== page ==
But now I’m fully back in my body, occupying every brilliant cell and healthy tissue. And my inward eyes are slowly opening again. Yoga is coming back to me.

So the next seed of intention for 2011 is renewal. I intend to renew my connection with yoga, one breath at a time.

I start with the breath because I know that taking one conscious breath per day has the power to transform. Seriously. If you stop once per day, close your eyes, and follow your breath all the way into your body, just feeling where it goes, then release, you’ll start to become attracted to the feeling. Then addicted. Then meditation happens. At least for me. I bet for you, too.

So I’ll start with a few conscious breaths per day, follow them throughout my healing, healthy body and begin to open my inward eyes again. The yoga will follow, and my connection to practice will be renewed. It’s my intention.

Here’s a beautiful video by Four Seasons Productions. It features Coleman Barks reciting Rumi’s poem, Only Breath. Enjoy with a few conscious breaths.

Hugs,

Jennifer

*painting credit

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Hello! Today marks the first anniversary of Four Seeds. Readers have popped up like wildflowers around the world over the last twelve months, and here we are together, celebrating the arrival of 2011.

Instead of making resolutions this year, I’ve decided to plant seeds of intention. Four seeds, to be exact.

The first seed is the intention to focus on those who inspire me.

Who inspires me?

First there’s Dennis and Lil’ J:

How can a girl not be inspired by these guys?

Then there are the women in my life: my mother, my friends and family, and the other survivors I know. They are my mentors every day and in ways they don’t even realize.

Now I want you to meet three more remarkable women who inspire me to live like I mean it in 2011.

Kris Carr

Kris, a cancer survivor and wellness warrior, is a film-maker, juicing advocate, and a dang good writer to boot. Anyone who has cancer, or knows someone with the c, should check out her books and film. And her website is chock full of resources for tapping into your own inner magic through healthful practices.

And speaking of magic:

Meet Kate Shela.

The Spanish have a special word to describe people like Kate: duende. It refers to that certain mysterious something that some people exude and transmit to others just by being. Take a look for yourself.

A healer, shaman, and dance teacher, Kate clearly follows her life’s calling without fear or reservations. She emanates loving energy, and to be near her is to be transformed by the openness of her heart. Kate teaches seminars and dance throughout the US and the UK. Check out her schedule as she may be coming to a town near you!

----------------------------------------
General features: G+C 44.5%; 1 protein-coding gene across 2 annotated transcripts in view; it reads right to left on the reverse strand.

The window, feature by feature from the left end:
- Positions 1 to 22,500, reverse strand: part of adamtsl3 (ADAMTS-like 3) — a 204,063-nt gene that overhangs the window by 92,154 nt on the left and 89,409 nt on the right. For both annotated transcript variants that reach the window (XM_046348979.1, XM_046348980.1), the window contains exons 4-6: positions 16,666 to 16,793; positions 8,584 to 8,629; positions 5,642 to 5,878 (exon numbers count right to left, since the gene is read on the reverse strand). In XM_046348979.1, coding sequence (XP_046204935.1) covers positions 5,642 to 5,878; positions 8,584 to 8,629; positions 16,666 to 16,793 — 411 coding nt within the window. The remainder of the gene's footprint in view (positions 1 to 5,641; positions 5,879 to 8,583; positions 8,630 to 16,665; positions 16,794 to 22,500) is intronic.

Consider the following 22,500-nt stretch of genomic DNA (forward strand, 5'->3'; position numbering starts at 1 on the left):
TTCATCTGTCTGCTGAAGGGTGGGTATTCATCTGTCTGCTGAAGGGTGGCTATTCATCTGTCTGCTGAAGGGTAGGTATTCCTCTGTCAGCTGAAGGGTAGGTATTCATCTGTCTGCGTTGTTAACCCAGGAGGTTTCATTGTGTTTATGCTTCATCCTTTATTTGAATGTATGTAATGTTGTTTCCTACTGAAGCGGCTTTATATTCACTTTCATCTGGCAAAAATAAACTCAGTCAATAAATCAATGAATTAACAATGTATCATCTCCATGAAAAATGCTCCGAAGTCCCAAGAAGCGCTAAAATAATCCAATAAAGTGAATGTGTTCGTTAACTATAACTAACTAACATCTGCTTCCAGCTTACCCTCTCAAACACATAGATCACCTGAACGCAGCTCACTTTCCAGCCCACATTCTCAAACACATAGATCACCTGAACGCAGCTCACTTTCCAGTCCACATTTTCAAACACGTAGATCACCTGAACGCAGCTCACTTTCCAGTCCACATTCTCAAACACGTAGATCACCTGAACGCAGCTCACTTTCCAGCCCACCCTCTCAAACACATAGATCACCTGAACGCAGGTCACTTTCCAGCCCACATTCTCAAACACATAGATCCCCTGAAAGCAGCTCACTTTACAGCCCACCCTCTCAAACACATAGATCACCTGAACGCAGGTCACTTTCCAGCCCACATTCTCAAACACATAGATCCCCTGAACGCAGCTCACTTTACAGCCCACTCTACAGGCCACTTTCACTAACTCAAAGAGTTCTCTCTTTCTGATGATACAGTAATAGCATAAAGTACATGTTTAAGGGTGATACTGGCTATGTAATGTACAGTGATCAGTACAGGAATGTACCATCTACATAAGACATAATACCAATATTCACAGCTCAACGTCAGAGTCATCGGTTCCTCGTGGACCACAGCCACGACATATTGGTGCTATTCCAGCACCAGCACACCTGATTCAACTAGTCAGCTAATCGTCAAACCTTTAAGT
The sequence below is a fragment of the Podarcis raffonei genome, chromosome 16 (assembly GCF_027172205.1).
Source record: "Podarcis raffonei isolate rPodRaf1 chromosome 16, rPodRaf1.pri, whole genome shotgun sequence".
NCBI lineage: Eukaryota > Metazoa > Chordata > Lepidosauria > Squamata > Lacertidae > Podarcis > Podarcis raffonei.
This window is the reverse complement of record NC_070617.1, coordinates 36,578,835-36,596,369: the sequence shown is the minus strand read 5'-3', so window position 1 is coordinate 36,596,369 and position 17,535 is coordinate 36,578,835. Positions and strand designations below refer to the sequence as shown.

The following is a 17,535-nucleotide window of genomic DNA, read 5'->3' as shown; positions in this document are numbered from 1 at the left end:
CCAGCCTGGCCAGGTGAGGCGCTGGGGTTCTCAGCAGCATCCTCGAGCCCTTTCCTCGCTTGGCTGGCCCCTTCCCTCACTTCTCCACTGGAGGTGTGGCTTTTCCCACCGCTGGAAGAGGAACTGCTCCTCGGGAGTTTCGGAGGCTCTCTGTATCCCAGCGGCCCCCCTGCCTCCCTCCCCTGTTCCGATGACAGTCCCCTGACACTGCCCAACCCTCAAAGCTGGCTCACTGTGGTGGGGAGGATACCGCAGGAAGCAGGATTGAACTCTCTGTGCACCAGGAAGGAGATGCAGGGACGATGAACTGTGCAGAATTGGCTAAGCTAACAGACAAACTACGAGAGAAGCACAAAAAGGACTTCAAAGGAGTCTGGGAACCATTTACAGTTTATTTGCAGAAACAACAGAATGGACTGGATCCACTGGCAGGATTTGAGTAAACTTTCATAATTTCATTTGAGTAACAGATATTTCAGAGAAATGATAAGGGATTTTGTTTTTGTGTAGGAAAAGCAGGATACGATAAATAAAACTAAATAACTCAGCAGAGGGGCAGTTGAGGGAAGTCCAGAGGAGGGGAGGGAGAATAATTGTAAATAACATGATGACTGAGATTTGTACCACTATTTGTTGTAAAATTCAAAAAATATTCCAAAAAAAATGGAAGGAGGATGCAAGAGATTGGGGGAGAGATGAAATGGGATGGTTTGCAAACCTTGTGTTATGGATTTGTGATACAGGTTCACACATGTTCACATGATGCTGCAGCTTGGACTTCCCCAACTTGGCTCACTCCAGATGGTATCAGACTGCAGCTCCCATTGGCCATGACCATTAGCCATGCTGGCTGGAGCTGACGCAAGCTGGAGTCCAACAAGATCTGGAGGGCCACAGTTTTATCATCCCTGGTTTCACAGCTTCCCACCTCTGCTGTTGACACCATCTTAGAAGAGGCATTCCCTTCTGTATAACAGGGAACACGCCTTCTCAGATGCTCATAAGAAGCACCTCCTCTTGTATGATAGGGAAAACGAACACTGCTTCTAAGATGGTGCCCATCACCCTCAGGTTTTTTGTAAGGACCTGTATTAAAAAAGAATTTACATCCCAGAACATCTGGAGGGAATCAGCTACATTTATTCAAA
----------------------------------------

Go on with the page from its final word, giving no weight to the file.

And finally, meet Laura Shawver.

Laura is a cancer researcher, surfer, and ovarian cancer survivor. She founded The Clearity Foundation with the intention to provide individualized treatment for women with ovarian cancer. She’s helped hundreds of women with the oc and has raised awareness about the kind of tailored treatment that will lead to our eventual cure.

What unites these three amazing women is that they live from the heart and improve the lives of those around them simply by pursuing their passions. That inspires me.

Who inspires you?

Hugs,

Jennifer

ps: Forthcoming seeds of intention are (you guessed it!) renewal, beauty, and love. Stay tuned.


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The backyard playhouse D is putting together for Little J

March 29, 2010. Last night, little J and I rushed over to the neighbors’ house just in time to see a boy blow out eight candles on his birthday cake. There were six on it the night we moved here. Two years ago today, the sun was setting on our very first day in our new house in Sugartown. Can you believe it?

It’s been twenty-four whole months. And yet it still feels like we are just now getting started, just beginning to lay the groundwork and scaffolding for our life here. Just starting to make friends outside of the amazing extended family made up of the neighbors on our street. Just starting to think about Kindergarten, a new roof on this old, cozy house, bikes without training wheels, and maybe, in a year or so, a dog. (Don’t tell Little J yet!)

The very best of life is right in front of me and all around me. I feel so lucky to have all of it. It’s spring time and everything is full of sweetness, love, and promise. I know Little J agrees.

Little J and neighbor T